AgCredit Leader - December 2021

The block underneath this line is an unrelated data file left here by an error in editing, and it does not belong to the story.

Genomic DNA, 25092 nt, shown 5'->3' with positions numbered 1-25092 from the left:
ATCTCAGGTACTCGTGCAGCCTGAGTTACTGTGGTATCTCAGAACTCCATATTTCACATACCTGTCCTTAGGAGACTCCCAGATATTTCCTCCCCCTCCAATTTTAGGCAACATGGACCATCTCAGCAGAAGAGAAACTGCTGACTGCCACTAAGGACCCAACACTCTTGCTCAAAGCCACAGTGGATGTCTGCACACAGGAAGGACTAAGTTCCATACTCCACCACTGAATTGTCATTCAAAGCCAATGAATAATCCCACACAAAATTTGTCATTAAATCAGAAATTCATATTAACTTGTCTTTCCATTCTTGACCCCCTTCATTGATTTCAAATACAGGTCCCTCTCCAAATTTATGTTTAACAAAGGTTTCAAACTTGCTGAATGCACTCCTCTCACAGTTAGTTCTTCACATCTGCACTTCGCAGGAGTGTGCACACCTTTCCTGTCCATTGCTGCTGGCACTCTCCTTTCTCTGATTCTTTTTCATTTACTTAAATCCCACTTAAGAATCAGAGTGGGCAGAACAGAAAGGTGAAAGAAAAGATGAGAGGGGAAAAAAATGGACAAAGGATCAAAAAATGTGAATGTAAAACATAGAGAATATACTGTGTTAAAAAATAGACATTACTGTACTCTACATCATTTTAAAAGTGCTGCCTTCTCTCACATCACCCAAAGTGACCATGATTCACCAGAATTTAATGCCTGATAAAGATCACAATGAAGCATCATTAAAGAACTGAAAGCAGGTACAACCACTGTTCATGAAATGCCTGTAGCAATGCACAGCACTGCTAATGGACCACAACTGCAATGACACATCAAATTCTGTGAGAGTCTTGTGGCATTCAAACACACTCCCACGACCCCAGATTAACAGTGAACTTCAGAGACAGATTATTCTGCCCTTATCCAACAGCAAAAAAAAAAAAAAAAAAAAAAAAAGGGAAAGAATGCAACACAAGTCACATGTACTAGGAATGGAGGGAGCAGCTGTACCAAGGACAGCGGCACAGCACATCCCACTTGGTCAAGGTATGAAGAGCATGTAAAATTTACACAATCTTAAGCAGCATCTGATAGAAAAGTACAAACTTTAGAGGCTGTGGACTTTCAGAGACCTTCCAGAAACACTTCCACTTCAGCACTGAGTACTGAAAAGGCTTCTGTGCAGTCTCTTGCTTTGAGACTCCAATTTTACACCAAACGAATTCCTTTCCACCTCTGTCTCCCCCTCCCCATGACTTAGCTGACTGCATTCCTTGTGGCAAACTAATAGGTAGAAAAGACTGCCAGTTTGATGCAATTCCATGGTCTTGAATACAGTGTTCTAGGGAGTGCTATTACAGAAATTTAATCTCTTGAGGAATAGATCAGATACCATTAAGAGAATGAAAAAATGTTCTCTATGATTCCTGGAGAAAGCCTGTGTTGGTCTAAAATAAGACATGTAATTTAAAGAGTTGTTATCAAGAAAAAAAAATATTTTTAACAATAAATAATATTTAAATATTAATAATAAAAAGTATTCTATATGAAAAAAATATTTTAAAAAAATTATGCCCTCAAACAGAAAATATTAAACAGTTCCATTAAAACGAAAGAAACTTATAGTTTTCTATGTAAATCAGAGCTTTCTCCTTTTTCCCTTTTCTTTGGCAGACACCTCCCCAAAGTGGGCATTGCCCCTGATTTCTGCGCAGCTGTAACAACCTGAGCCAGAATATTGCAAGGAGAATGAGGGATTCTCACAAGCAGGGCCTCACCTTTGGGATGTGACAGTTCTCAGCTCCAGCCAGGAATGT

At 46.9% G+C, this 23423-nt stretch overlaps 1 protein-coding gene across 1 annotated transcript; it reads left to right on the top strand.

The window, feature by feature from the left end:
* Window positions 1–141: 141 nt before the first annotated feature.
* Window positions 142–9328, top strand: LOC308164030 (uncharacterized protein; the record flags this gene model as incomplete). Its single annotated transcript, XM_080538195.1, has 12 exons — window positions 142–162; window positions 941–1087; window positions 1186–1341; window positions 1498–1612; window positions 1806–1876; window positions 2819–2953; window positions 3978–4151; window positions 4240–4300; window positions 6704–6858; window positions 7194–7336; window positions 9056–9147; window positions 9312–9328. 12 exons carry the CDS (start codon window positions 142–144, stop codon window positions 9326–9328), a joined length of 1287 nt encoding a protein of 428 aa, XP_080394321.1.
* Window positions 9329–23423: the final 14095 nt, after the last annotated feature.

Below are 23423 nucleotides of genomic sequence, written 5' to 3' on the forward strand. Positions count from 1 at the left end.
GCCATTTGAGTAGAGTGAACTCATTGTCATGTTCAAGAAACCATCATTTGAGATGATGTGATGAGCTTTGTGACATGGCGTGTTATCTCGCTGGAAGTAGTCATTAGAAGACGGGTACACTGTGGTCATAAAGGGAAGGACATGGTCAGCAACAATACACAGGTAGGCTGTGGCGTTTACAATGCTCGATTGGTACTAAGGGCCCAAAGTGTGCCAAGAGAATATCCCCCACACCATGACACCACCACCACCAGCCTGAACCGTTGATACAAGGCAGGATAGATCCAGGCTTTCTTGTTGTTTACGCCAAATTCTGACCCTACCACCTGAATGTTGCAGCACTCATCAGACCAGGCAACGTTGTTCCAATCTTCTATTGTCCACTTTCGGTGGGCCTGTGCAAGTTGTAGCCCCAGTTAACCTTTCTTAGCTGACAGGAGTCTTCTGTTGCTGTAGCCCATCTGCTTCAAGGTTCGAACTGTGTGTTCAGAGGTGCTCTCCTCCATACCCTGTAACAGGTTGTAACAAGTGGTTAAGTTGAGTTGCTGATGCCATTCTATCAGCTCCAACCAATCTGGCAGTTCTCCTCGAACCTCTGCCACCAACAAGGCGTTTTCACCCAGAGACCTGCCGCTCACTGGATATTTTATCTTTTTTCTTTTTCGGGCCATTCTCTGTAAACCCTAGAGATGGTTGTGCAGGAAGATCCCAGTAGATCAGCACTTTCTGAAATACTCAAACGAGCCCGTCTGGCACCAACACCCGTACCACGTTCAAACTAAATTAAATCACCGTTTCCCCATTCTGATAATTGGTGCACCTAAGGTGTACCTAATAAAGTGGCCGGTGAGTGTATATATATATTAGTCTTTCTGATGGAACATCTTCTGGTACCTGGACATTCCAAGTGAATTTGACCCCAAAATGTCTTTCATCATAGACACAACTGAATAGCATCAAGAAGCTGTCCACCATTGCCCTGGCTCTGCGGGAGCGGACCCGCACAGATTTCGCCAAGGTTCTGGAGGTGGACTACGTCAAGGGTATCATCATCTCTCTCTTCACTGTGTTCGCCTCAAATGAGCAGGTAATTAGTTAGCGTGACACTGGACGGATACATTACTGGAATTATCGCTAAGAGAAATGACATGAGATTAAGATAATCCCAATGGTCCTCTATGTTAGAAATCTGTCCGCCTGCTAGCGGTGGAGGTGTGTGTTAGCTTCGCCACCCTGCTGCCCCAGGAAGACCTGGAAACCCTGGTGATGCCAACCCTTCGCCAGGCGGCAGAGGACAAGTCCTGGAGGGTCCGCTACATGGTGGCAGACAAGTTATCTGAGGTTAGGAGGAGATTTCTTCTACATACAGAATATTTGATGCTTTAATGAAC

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Message from the President One of the unexpected outcomes of the pandemic has been a significant number of people changing jobs and careers with one in four workers changing jobs over the past year. The reasons for career changes are varied but include burnout, pandemic fatigue, low wages, poor benefits, work-life balance concerns, and the list goes on. One explanation perhaps not talked about as much is the gap that often exists between what the employee and employer value and a lack of BRIAN RICKER employee connection with the purpose and mission of the company. In a recent study, 90% of millennials said it was either “somewhat important” or “very important” that the work they do has a positive impact on the world. Most people, especially millennials, want a job that feels meaningful and is purpose driven. We have been fortunate over the years at AgCredit to have many loyal, tenured, passionate and hard-working employees. I attribute our good fortune to the purpose of our work, our mission, values, culture and our cooperative structure. The mission at AgCredit is something very fundamental and important to our cooperative’s success. Our mission is talked about during the interview and continues through employee onboarding. When difficult decisions are made, our mission statement, core values and other guiding principles help us with our decision process. I am very thankful to work for an organization and industry that I view as highly purpose driven. I wanted to share a little more depth into our mission and purpose here at AgCredit. The mission statement has changed very little since the board of directors first developed it in the early 1990s. Our mission statement reads as follows: A cooperative lender who returns profits to its borrowers and is dedicated to serving our rural community. We focus on building, nurturing and maintaining lifetime relationships for our customers’ and employees’ success. Being a cooperative lender is core to our mission and our purpose. As a cooperative, our customers are uniquely owners of AgCredit, and they share in its prosperity. Unlike corporate structures where distant investors own the business and expect a favorable rate of return on their investment, our borrowers are the owners. The cooperative model allows our borrower-owners